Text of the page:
“I can’t see a thing,” Kaluzhni said, wiping her thick glasses. “I can hardly see.” And then, looking again: “Thank God you found it. May God help you.”

    “It’s a miracle,” Alfred Schreyer said, his voice trembling with emotion.

    Christian Geissler recalled how staggered he was to find Schulz’s images “in the shadows of degradation” (“in den Schatten einer Erniedrigung”). Invoking a line from the poet Paul Celan, “death is a master from Germany,” Christian said he felt as though they were witnessing at that moment an encounter between Schulz and “the master from Germany.”

    This wasn’t the first time Schulz’s art had unexpectedly resurfaced. In June 1957, a hitherto unknown drawing of three figures Schulz had made in 1935 was donated to a small private museum in Israel. Nothing was known about the drawing’s provenance except a name and profession stamped on the reverse: Dr. Michał Chajes, Adwokat. It’s not clear when or how Chajes acquired the Schulz drawing, nor why the Drohobycz-​born lawyer sent it to Israel, a country he’d never visited.

    A parcel containing more than seventy of Schulz’s drawings (and a notebook of sketches Schulz had done at age fifteen, peopled with clowns, imps in top hats, and circus strongmen) resurfaced in 1986. During the war Schulz had entrusted it to Zbigniew Moroń, a math teacher at the Drohobycz high school where Schulz taught. Moroń claimed to have believed that it had been destroyed when Nazis looted his home in 1945. His heirs found it in a timeworn suitcase in Gdańsk, Poland, and arranged for the works to be sold to the Adam Mickiewicz Museum of Literature in Warsaw.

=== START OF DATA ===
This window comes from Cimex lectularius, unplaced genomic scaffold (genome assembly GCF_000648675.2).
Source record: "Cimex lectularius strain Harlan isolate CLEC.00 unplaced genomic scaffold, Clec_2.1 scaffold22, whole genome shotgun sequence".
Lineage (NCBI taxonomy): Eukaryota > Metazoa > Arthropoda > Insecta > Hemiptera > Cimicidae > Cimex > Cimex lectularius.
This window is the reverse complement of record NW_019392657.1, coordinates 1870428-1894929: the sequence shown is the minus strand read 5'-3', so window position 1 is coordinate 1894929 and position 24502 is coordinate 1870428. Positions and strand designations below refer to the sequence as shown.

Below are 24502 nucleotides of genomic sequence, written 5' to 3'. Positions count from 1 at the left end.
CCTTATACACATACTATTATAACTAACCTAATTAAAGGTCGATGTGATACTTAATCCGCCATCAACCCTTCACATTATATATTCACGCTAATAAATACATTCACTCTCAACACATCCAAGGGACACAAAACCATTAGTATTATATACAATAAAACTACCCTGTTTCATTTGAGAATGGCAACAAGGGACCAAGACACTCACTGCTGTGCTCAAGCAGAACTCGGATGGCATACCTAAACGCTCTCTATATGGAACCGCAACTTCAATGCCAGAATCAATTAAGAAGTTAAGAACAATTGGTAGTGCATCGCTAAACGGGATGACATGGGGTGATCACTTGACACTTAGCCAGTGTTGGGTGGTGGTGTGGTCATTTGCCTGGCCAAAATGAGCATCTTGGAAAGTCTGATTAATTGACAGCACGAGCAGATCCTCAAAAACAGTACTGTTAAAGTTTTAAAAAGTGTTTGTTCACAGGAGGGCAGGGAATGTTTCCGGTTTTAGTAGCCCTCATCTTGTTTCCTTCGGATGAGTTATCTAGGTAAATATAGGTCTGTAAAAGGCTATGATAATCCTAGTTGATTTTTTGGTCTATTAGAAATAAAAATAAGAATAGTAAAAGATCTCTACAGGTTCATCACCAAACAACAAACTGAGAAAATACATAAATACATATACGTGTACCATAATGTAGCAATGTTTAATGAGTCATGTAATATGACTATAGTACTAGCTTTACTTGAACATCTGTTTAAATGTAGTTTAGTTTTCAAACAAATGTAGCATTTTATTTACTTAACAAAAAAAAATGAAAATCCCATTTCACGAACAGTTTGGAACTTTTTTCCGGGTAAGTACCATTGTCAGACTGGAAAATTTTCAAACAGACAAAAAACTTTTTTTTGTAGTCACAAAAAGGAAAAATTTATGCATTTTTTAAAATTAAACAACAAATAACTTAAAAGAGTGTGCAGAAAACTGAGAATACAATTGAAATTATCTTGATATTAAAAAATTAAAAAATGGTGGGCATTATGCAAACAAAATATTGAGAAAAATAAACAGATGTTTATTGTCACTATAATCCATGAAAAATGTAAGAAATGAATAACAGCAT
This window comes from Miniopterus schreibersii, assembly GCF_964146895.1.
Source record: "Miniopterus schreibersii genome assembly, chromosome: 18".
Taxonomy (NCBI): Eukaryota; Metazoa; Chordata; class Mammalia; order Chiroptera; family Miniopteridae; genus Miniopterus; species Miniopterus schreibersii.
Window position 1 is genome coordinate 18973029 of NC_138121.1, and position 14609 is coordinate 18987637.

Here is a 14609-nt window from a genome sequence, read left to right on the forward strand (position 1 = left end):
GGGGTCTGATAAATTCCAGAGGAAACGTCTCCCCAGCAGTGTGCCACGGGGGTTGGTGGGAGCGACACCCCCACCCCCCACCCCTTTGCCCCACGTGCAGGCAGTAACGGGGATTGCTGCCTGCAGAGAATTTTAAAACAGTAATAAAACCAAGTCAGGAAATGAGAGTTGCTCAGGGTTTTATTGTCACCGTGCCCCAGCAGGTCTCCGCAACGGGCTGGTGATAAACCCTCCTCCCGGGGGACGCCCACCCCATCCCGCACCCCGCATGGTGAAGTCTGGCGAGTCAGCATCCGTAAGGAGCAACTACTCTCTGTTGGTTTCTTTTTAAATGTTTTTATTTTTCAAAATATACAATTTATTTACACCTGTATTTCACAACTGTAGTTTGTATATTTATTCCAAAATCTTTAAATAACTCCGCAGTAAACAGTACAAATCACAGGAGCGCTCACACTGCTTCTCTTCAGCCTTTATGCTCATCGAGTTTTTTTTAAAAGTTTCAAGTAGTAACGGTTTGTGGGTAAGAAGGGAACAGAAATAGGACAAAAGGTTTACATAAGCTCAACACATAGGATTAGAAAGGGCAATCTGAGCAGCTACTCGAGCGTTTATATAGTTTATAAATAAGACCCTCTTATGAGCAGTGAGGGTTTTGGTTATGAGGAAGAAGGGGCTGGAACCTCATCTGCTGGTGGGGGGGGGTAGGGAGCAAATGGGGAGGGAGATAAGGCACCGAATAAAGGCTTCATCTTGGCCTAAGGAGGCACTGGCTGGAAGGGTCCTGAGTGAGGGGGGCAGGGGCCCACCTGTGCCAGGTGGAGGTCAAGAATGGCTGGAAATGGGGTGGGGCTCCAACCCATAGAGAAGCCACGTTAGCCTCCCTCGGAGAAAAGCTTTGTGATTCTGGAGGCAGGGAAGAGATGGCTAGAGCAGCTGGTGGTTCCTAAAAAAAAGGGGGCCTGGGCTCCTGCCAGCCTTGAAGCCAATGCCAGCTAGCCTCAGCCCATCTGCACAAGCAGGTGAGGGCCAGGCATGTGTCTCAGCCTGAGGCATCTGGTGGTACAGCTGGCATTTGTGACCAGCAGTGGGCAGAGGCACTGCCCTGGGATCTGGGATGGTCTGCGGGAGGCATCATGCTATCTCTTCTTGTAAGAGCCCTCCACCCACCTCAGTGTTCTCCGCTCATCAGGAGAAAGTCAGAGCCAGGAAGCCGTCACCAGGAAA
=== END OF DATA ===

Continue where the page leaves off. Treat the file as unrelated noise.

Finally, Schulz’s only surviving painting, Encounter (1920), had mysteriously appeared at an auction in Łódź, Poland, in March 1992. It, too, was purchased by the Adam Mickiewicz Museum of Literature.

    But of all these discoveries, the reanimation of Schulz’s fairy-​tale murals—​like Snow White opening her eyes again—​would prove by far the most sensational.


    “As a German”
    Drohobych Library, Taras Shevchenko Street, February 16, 2001

    Immediately after discovering the murals, Benjamin Geissler alerted Drohobych mayor Oleksy Radziyevsky; Ukraine’s minister of culture, Bohdan Stupka; Poland’s undersecretary of state in the Ministry of Culture and National Heritage, Stanisław Żurowski; German secretary of culture Michael Naumann; Schulz expert Jerzy Ficowski; Michael Krüger of Hanser Verlag, publisher of Schulz’s work in Germany; and representatives of Yad Vashem in Jerusalem. The immediate response from the latter, according to Geissler: “Listen, who visits Drohobych? But two million people visit Yad Vashem annually.”

    “There is no dead matter,” a character says in one of Schulz’s stories.

    A week after the discovery, on the evening of February 16, Benjamin Geissler convened a confidential meeting at the Drohobycz library—​in the very room where Schulz had been obliged to sort books for the Nazi occupiers. On the agenda: how to restore the murals, secure them against theft, compensate the Kaluzhnis, and offer them alternative accommodations. In attendance: Schulz’s former student Alfred Schreyer; three art experts (Agnieszka Kijowska and Wojciech Chmurzyński from Poland, and Boris Voznytsky from Ukraine); the Drohobycz official in charge of cultural affairs, Mikhail Michatz; the Geisslers’ assistant Jurko Prochasko; their translator Roman Dubassevych; and the Polish consul in Lviv, Krzysztof Sawicki. Two decades earlier, Sawicki had written his master’s thesis on Schulz at the Catholic University of Lublin. Now he took a hectoring tone toward Geissler: “As a German,” the consul said, “you have the least rights to this heritage.” An audio recording of the meeting would later be handed over to Ukrainian prosecutors.